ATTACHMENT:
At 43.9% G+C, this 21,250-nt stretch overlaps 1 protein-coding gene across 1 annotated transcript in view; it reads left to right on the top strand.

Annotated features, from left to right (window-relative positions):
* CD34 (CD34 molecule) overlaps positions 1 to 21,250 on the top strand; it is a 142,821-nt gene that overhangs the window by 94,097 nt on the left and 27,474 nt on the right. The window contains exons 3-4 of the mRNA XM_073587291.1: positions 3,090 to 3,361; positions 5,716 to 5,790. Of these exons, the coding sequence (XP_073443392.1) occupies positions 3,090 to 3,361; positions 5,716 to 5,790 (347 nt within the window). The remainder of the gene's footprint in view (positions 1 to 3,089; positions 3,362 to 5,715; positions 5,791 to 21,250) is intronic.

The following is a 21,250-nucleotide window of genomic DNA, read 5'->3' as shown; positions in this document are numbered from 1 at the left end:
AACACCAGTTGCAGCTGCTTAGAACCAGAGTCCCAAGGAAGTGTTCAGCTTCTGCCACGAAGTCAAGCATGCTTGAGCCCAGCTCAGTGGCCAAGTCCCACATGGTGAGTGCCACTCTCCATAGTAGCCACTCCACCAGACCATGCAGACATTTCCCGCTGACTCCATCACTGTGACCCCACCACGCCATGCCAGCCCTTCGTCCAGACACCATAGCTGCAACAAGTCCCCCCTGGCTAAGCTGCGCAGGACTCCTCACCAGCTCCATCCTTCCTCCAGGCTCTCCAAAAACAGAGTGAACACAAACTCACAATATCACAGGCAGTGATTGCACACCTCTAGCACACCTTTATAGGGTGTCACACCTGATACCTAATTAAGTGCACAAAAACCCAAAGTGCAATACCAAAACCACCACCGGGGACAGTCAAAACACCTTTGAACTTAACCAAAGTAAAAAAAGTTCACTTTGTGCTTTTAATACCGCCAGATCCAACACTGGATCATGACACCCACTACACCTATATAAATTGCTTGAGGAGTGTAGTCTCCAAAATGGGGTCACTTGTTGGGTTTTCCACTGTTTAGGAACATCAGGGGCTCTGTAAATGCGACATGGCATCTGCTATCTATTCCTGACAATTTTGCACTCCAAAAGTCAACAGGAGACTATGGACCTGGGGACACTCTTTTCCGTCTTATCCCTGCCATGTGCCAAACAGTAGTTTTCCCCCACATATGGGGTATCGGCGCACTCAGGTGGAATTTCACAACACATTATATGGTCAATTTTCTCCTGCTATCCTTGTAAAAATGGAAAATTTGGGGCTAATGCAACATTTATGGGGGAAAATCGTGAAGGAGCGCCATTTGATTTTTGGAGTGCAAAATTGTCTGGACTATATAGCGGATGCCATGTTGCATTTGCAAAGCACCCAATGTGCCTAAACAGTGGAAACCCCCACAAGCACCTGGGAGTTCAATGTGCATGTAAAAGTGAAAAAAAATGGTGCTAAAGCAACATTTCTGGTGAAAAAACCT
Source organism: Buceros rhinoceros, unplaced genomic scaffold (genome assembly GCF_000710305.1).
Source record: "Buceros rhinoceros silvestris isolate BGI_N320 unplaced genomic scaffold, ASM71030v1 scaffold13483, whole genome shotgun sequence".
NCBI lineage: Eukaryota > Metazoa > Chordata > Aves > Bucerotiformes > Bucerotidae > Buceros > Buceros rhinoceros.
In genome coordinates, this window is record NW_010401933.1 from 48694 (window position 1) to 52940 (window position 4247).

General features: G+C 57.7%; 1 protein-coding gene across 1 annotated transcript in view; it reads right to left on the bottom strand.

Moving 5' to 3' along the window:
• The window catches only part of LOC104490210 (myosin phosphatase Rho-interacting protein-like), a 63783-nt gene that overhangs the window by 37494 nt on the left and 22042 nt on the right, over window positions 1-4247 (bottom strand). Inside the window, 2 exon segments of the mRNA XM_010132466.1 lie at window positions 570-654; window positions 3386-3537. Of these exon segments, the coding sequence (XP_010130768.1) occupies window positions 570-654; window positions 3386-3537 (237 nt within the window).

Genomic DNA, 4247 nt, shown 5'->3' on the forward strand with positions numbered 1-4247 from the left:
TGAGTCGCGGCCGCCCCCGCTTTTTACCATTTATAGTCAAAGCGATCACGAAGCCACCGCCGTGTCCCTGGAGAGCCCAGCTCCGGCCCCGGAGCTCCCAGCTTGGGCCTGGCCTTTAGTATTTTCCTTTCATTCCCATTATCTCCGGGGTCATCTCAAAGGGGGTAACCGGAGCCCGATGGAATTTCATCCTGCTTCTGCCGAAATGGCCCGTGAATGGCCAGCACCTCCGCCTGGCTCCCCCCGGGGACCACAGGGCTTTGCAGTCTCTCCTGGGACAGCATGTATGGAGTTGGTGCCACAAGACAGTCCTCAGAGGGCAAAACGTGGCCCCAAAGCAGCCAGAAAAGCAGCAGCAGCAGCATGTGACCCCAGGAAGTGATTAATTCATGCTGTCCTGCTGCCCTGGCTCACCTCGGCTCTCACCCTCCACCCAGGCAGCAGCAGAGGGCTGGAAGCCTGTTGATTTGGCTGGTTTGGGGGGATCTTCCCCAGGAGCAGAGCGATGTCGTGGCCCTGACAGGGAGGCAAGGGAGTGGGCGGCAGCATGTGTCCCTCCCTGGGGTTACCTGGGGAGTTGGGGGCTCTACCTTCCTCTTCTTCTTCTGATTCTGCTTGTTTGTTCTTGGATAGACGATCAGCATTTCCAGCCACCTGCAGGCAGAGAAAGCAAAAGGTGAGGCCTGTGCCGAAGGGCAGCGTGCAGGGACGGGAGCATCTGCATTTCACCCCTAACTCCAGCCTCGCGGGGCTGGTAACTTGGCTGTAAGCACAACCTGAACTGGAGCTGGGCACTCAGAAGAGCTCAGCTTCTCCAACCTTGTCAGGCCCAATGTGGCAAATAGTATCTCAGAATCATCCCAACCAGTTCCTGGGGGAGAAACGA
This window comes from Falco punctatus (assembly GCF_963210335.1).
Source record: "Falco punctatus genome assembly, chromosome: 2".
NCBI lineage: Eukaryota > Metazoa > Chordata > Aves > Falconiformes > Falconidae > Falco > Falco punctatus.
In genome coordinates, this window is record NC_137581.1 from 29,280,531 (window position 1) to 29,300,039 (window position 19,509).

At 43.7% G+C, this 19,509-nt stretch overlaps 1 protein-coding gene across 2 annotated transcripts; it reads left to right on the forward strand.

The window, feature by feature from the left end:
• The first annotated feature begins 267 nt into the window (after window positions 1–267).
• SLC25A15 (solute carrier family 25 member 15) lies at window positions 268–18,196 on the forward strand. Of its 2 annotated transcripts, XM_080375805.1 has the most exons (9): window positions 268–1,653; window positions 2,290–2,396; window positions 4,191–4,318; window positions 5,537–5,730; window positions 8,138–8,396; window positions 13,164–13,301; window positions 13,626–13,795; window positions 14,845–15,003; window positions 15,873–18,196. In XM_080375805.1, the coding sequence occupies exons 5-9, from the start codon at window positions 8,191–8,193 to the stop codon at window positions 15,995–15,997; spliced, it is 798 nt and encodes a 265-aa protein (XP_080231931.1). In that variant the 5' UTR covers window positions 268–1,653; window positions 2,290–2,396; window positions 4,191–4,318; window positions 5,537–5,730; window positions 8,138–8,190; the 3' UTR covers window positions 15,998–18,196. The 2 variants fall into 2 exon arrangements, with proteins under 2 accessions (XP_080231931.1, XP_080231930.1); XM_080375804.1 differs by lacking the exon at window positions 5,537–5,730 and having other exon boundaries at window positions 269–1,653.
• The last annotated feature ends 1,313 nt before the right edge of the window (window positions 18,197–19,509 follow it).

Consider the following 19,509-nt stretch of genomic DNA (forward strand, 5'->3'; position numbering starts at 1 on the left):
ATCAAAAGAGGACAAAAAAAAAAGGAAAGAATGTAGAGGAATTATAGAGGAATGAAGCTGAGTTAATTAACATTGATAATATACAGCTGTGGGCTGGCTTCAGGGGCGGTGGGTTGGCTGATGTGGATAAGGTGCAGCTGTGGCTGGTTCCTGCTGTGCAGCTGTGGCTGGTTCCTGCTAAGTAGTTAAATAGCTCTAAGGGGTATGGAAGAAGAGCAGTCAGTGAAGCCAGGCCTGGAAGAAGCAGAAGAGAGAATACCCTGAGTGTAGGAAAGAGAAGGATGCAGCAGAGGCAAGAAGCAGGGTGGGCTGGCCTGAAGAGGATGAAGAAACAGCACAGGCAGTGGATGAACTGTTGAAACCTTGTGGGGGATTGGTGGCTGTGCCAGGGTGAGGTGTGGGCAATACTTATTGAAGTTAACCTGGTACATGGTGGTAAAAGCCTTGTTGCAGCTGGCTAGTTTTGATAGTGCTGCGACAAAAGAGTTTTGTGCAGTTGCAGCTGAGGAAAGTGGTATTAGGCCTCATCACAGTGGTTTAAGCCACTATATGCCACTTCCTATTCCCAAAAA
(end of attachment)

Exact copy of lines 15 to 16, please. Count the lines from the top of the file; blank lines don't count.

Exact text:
This window comes from Falco punctatus (assembly GCF_963210335.1).
Source record: "Falco punctatus genome assembly, chromosome: 2".